This thesis examines the moral significance of the intellectual commons and proposes appropriate modes for their regulation with the aim of accommodating their social potential. In the course of exploring their normative aspects, the thesis proceeds successively by analysing (i) the ontological characteristics of the intellectual commons, (ii) the relevant literature concerning their potential and interrelation with capital, (iii) the ways that they been shaped by law across history, (iv) their circuits of value, and (iv) their elements which bear moral significance. The thesis concludes by outlining the fundamentals of a normative theory for the intellectual commons.
The thesis offers an overall analysis of the intellectual commons with the aim of grounding a holistic normative theory for their regulation by the law. The ontological part of the thesis examines the elements, characteristics, tendencies and manifestations of the intellectual commons and their potential for society from the perspective of processual ontology. Furthermore, its methodological part presents the main theories of the intellectual commons from the prism of critical epistemology and sketches out their divergent approaches on the relation between the intellectual commons and capital. In addition, its historical part exhibits the historical evolution of the cultural commons and their interrelation with law and society. Accordingly, the thesis features extensive social research concerning the ways that social value is generated, circulated, pooled together and redistributed within and beyond the communities of the intellectual commons and concerning the dialectics between commons-based and monetary values. The final normative part of the thesis analyses the moral dimension of the intellectual commons. Throughout its analysis, the thesis adheres to the methodological choices of critical theory.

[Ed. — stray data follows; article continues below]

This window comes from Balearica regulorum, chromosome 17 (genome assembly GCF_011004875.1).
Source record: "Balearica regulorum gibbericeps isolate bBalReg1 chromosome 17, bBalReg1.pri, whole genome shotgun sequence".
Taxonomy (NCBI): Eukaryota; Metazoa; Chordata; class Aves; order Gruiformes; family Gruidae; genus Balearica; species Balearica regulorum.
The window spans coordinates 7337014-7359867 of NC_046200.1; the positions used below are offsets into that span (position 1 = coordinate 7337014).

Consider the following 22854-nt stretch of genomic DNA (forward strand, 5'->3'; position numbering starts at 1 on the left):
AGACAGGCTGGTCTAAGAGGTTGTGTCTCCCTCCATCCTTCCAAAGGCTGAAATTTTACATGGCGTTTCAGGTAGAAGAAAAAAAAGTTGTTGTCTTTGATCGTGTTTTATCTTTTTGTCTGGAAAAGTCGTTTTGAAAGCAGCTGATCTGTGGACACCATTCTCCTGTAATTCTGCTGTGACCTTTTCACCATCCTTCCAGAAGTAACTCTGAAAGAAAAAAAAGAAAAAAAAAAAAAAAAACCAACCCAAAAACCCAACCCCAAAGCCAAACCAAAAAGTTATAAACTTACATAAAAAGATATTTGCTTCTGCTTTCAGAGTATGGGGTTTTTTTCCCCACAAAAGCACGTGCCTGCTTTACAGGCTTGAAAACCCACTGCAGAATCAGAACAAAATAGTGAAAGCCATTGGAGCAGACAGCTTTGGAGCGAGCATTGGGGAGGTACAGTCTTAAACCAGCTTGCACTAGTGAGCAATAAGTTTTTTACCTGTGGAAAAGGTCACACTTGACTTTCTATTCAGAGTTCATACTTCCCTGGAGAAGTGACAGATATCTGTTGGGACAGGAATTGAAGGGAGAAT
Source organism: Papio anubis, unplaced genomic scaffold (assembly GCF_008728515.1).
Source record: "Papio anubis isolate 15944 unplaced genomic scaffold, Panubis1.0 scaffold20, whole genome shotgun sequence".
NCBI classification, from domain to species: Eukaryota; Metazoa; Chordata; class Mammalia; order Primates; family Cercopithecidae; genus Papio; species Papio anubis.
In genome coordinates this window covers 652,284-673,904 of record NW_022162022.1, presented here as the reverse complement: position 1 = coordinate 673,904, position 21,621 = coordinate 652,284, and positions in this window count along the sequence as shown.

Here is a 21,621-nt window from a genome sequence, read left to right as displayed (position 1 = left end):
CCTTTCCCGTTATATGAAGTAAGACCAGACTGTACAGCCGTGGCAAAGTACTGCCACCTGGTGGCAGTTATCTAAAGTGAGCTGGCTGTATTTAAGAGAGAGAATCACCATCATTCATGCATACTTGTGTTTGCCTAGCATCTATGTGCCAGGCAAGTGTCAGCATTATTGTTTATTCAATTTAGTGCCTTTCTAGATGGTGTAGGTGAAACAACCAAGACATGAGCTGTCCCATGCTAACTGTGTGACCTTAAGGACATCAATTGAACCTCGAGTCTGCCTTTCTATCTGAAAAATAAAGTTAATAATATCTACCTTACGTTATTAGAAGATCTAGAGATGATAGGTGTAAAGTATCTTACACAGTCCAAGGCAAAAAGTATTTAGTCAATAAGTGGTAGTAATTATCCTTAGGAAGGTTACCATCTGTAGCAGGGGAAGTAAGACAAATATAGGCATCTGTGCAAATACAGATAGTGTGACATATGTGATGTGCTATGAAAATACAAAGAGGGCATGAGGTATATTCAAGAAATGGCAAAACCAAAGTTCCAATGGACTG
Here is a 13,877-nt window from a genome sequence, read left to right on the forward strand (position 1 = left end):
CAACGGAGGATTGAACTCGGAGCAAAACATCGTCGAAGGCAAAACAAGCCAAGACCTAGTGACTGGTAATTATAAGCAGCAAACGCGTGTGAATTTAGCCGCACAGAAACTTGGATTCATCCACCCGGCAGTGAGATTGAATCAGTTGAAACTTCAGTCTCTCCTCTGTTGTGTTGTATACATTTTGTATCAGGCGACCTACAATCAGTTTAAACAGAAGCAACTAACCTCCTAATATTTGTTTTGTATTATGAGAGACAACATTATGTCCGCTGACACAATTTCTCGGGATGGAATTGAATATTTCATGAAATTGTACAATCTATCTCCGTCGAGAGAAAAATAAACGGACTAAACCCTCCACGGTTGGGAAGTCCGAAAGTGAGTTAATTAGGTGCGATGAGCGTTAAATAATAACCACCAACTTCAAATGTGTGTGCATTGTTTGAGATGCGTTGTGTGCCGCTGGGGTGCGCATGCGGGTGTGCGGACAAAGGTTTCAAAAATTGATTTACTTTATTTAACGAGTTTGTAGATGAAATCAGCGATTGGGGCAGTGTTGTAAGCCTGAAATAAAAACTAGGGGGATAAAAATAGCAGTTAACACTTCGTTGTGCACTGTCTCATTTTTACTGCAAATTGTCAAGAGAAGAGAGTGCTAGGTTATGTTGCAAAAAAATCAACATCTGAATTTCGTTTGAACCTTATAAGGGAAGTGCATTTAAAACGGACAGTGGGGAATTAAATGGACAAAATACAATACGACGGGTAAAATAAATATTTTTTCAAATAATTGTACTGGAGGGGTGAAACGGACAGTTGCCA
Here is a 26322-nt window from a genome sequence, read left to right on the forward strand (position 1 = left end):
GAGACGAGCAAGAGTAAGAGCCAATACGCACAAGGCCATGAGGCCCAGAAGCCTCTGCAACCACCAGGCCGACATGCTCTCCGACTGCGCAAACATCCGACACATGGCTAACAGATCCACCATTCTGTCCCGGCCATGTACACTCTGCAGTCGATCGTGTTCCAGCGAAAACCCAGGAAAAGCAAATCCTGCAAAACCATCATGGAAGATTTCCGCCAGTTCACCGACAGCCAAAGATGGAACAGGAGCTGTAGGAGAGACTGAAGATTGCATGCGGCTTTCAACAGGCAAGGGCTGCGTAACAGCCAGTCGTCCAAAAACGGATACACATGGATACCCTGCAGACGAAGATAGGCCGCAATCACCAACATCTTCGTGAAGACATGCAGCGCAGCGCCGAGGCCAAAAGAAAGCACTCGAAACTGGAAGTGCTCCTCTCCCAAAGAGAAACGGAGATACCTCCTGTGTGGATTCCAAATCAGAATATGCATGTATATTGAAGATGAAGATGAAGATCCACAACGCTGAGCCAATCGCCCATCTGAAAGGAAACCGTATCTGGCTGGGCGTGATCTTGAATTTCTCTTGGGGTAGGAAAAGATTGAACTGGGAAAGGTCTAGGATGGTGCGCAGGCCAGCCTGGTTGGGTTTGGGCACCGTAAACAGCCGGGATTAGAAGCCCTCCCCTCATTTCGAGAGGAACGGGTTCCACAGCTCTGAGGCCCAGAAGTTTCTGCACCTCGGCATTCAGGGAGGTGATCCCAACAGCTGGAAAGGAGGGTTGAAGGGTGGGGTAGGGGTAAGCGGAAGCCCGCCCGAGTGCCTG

The thesis demonstrates that the intellectual commons are a social regime for the regulation of intellectual production, distribution and consumption, which bears moral significance. The contemporary formations of the intellectual commons feature elements of inherent moral value, have the potential to produce outcomes of net social benefit and underpin freedom, justice and democracy in ways, which justify their protection and promotion by the law. Morality thus requires the enactment of an independent body of statutory rules to protect the intellectual commons from encroachment by private enclosures and to promote commons-based practices in the form of a non-commercial sphere of creativity and innovation in all aspects of intellectual production, distribution and consumption.